– What training and services are available to help me around and outside the house?
You could also ask them to refer you to a professional counselor, or support group. Alternatively, if you live in England, you can also usethis online search from the NHS to find visual impairment services near you. You may find it encouraging to find others with the same situation, to voice your feelings, share useful information, and gain emotional support. Finally, stay engaged with family and friends: not only do they form a support network, they are also important for your general wellbeing. A common frustration of AMD sufferers is the inability to recognise other people: if so, tell people you know to say hi and tell you their name when they meet you, so that you can recognise them.
2. Make use of the range of low vision aids available.
There are plenty of aids and electronic systems available for the visually impaired. Some of these include:
• Reading glasses with high-powered lenses
• Handheld magnifiers
• Computers with large-print and speech-output systems
• Large-print reading materials
• Talking watches, clocks, and calculators
• Computer aids and other technologies, such as CCTV magnifier, which uses a camera and television to enlarge printed text
Not every aid works for everyone, so ask your eye specialist and use your own experience to figure out which ones best suit you.
You may also wish to develop a technique known as “eccentric viewing”: this involves identifying an are of your retina that retains reasonable functionality, and is as close to the central part of the macula as possible in order to maximise detail, and learning to use this effectively. Click here to find out more about eccentric viewing.
3. Adjust your environment at home accordingly.
It’s a good idea to change up your environment at home to make things comfortable and safe for yourself from day to day. Here are some suggestions for improvements:
• Use brighter lighting, including task lamps for reading and up-close activities, and additional lighting in dark hallways and stairways.
• Eliminate glare from windows and on your computer wherever possible.
• Learn how to be organised, so that everything has its place.
• Use contrasting colors to help you navigate your surroundings.
• Try to eliminate tripping hazards, such as rugs.
With time, you will create an environment which is organically suited to your needs.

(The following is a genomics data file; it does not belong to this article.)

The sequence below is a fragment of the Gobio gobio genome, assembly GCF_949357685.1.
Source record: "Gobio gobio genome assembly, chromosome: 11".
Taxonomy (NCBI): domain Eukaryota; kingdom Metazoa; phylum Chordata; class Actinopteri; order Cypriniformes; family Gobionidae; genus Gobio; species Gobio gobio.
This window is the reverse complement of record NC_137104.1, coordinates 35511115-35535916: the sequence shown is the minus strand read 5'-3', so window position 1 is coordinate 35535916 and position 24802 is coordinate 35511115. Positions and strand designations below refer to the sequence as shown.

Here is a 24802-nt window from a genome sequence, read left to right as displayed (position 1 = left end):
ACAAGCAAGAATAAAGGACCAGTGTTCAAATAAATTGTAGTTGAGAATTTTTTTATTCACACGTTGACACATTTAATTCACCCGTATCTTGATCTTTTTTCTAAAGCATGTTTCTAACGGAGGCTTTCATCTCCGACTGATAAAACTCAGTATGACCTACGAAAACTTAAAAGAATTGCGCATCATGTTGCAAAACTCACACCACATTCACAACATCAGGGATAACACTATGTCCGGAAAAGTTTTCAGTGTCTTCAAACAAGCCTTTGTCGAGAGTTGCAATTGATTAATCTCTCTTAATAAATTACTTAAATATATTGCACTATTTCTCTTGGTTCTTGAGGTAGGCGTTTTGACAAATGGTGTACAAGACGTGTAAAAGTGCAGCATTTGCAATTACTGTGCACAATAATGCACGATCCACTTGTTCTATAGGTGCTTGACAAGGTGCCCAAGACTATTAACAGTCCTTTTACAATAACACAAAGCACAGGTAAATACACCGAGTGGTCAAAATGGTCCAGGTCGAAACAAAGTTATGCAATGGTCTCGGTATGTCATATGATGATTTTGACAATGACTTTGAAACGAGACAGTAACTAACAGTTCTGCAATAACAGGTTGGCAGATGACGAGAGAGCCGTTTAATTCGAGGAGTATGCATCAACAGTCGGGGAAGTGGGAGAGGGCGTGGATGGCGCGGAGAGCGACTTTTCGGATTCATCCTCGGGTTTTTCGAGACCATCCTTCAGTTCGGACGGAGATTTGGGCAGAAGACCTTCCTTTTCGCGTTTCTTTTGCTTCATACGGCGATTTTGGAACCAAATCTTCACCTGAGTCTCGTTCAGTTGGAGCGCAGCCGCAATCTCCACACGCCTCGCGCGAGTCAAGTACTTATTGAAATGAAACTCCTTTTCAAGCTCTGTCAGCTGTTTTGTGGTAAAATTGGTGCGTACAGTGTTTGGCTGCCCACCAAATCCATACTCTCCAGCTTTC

4. Take good care of your general health and wellbeing, through diet and exercise.
Foods rich in antioxidants – Image courtesy of Maja’s Diary
You may not be able to cure your AMD, but you can take steps to prevent it from getting worse.
Make sure to eat a healthy, balanced diet high in antioxidants. Antioxidants are protective for AMD. They can be found in abundance in green leafy vegetables like spinach, kale, and spring greens, and in fruits and vegetables with a bright colour like peppers, oranges and red grapes. Also eat plenty of fish, 2-3 times a week – fish such as salmon and sardines contain copious amounts of omega 3, a critical nutrient for the heart and eyes. Cut out saturated fats – research has shown that saturated fats contribute to AMD. You can find some healthy recipes at Eyefoods (click here), or order their book.
Depending on how developed your AMD is, and whether you are at high risk for developing advanced AMD, your doctor may also choose to prescribe you a supplement. In particular, a formulation created by the Age-Related Eye Disease Study (AREDS) of concentrated antioxidants and zinc has been shown to help people at high risk of developing advanced AMD keep their remaining vision.
Exercise regularly: aim for three days a week. This pumps up your cardiovascular system, and can also lower your blood pressure and cholesterol levels – both factors which have been linked to AMD.
If you smoke, quit! There is a very strong link between smoking and AMD: smokers are up to four times more likely than non-smokers to develop AMD. If you already have AMD, smoking can worsen it. Smoking decreases the level of antioxidants and increases the level of oxidants in your body, whilst reducing the amount of oxygen reaching your macula.
5. Take extra precautions when travelling, and do not be afraid to seek help.